It is possible to simultaneously eat well, and combat global warming, by cooking healthy meals from local produce. A lot of what you see in your local supermarkets has traveled many hundreds of thousands of miles.
Local produce is often shipped to a central warehouse, where it is then distributed back to the local grocery stores – additional info! This creates economies of scale and central purchasing policies. This could lead to fresh vegetables from the farmer in A being sent to consumers in B, and produce from B being sent to town C a few days later.
Locally-sourced produce is often considered fresher, better quality, and more nutritious than imports from other countries. Jamie Oliver is the man who supports this belief. His campaign to bring good quality, locally-sourced food into Britain’s schools has attracted the attention of school administrators and environmentalists around the world.
The 100 Mile Diet founders have added to the demand for local produce. For a year, they successfully shopped at farmers markets to prove that it is possible to eat healthy and nutritious foods without the need for transport.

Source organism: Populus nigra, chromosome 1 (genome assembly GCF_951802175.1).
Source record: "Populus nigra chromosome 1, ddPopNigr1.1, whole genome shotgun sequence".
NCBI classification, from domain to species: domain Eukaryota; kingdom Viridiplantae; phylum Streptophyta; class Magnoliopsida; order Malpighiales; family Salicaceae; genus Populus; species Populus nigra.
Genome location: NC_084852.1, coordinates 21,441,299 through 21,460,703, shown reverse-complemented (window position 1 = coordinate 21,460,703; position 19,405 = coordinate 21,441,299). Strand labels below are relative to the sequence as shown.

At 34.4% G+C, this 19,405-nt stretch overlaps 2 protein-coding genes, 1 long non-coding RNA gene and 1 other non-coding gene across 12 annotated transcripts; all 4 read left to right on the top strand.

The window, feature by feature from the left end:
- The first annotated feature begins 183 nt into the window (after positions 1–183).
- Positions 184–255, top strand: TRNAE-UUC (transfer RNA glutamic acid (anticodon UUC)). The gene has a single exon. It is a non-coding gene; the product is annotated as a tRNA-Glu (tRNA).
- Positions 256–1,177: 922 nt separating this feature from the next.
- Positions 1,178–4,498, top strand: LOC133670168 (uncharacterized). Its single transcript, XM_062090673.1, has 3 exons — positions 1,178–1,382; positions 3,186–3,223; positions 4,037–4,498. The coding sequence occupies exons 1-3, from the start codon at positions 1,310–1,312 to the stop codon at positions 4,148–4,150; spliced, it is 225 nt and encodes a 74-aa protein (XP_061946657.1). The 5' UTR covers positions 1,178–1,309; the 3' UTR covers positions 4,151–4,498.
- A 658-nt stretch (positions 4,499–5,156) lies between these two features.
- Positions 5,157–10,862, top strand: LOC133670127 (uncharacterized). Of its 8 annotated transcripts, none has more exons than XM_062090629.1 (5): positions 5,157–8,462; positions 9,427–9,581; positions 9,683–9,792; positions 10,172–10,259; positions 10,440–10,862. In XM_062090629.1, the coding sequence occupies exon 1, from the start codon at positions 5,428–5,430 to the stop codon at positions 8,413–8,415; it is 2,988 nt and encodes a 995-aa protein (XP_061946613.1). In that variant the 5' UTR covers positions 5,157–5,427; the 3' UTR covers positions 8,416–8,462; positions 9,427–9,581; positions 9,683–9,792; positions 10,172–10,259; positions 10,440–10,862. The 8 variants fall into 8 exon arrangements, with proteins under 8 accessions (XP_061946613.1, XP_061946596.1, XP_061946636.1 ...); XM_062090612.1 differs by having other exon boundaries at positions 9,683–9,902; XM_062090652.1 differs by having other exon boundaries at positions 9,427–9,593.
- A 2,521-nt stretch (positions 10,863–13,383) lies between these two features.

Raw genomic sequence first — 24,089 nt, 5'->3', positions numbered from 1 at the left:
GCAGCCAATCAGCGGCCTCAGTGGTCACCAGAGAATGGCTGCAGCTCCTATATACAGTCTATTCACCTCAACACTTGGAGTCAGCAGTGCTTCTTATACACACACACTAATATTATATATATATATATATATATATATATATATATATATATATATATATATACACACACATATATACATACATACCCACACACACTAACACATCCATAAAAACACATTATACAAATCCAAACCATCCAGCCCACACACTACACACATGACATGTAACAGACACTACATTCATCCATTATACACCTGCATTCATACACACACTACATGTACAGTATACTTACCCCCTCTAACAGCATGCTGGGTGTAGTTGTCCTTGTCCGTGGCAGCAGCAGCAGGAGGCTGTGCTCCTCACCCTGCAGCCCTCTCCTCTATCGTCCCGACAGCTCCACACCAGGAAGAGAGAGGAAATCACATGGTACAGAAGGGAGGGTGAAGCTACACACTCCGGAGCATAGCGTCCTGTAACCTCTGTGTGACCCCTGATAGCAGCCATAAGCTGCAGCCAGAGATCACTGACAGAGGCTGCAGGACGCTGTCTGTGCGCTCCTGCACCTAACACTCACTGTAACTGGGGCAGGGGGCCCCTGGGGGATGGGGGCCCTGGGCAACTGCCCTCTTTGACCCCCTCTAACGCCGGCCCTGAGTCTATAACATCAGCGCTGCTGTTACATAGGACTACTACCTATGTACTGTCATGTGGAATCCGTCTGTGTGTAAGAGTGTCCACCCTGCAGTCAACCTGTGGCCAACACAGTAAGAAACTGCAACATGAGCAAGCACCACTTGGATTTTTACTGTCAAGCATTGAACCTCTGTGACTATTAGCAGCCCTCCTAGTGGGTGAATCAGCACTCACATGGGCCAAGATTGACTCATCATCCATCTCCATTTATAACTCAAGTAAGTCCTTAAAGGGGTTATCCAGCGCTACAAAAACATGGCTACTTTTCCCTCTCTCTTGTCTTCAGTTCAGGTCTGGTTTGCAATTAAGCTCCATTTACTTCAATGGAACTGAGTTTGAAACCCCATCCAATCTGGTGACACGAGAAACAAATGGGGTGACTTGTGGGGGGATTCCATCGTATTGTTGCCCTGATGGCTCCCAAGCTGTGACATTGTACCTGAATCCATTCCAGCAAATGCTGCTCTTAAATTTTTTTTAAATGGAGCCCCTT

Family farms are better off if consumers shop locally for produce. This encourages investment in organic farming practices as well as innovative methods such glasshouse farming that allows you to grow seasonal fruits and veggies.
Nowadays, convenience is so prevalent that quality of meals can be overlooked. This has led to many developed countries having to deal with increased funding for their health care systems. The return to eating healthy, delicious, nutritious meals from local produce appears to be one solution. It is designed to reduce carbon emissions and thus help the environment.